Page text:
While a national media campaign by Ugandan gay activists to promote equal rights winds down, the country’s Minister for Ethics and Integrity has vowed to block their efforts.

Sexual Minorities Uganda (SMUG), the umbrella body of four Ugandan LGBTI organisations, announced on Tuesday that it was concluding the “Let Us Live in Peace” campaign.

“In 45 days of public conversation with the media, we, lesbian, gay, bisexual, transgender, and intersex Ugandans, opened up our lives and shared stories about our experiences with the nation. The intensive dialogue on TV and radio stations and in newspapers brought about changed attitudes, increased understanding, and respect for homosexuals’ right to be left to live in peace,” said SMUG in a statement.

“Through the media campaign, we wanted to have a dialogue with our own people. We wanted to start a discussion, for people to know the real picture of who we are, not just harmful myths,” explained Frank Mugisha, a member of the board of representatives of SMUG and chairperson of Icebreakers Uganda.

The media campaign was launched on 16 August with a remarkable press conference in which eight Ugandan homosexual and transgender persons, some wearing masks, shared their experiences.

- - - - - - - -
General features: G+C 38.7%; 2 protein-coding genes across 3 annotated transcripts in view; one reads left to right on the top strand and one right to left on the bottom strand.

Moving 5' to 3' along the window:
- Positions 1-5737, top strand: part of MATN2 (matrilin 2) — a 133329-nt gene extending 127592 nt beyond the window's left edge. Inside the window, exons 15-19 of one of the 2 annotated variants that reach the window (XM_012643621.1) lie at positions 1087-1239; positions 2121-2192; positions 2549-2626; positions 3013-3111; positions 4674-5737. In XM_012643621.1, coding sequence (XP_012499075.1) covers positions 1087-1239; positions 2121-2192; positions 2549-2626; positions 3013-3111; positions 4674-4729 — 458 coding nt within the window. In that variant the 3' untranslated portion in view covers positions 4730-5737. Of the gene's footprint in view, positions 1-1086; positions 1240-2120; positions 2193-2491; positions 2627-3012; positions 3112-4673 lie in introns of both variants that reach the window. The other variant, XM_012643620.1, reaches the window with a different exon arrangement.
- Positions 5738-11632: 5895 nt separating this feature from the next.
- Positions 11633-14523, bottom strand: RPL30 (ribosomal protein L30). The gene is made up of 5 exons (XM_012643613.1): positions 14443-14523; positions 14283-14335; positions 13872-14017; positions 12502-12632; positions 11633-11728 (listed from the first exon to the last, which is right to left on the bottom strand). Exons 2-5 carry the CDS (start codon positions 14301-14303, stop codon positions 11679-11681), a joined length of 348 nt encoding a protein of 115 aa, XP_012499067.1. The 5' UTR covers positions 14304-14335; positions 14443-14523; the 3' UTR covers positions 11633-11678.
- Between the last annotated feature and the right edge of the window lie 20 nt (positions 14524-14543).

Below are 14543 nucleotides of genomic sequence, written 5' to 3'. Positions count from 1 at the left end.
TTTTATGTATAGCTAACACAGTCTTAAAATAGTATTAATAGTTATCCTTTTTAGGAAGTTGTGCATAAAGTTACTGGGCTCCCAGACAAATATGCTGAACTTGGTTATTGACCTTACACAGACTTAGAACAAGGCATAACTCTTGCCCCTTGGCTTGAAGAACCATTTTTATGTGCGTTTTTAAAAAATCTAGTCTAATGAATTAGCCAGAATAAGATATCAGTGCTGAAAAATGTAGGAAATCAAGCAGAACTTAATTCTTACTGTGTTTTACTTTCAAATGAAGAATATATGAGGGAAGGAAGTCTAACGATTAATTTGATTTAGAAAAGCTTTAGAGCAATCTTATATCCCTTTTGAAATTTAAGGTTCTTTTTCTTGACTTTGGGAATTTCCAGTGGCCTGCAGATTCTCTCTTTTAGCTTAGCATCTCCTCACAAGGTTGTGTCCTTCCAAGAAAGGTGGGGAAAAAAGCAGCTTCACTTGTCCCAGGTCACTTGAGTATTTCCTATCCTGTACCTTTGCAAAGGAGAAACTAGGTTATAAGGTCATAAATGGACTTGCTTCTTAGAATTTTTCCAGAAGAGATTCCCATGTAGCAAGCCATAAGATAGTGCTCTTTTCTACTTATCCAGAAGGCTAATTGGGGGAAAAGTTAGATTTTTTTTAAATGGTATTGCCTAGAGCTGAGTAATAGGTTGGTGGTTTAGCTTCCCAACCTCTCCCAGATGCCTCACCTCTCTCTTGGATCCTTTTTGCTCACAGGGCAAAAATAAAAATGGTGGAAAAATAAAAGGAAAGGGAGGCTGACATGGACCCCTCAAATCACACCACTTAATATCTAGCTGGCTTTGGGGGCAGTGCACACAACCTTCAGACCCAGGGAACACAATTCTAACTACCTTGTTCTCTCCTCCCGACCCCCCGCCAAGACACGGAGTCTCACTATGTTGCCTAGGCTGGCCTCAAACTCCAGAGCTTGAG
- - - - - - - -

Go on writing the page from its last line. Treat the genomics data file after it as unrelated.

However, according to Uganda’s New Vision website, on Tuesday, the country’s Minister for Ethics and Integrity, James Nsaba Buturo, committed himself and the government to fight the recognition of rights for LGBT people.

“The Government shall do whatever it takes to block the spread of homosexuality,” he is quoted as saying, adding that, “They are trying to impose a strange, ungodly, unhealthy, unnatural, and immoral way of life on the rest of our society.”

“I will endeavour to block it. I can assure you on that. Let them go to another country, and not here,” he said.

Nevertheless, SMUG has thanked members of the general public who participated in its campaign:

“Even as we close this public campaign, I would like to urge you to leave the dialogue space open in your hearts, in your homes, schools, markets, and places of work. Our desire is to live calm lives in this beloved country of ours. Although we are no longer proclaiming from the media houses, our words still ring in every home, ‘Let Us Live in Peace,’” said Julian Pepe, Office Administrator of SMUG.

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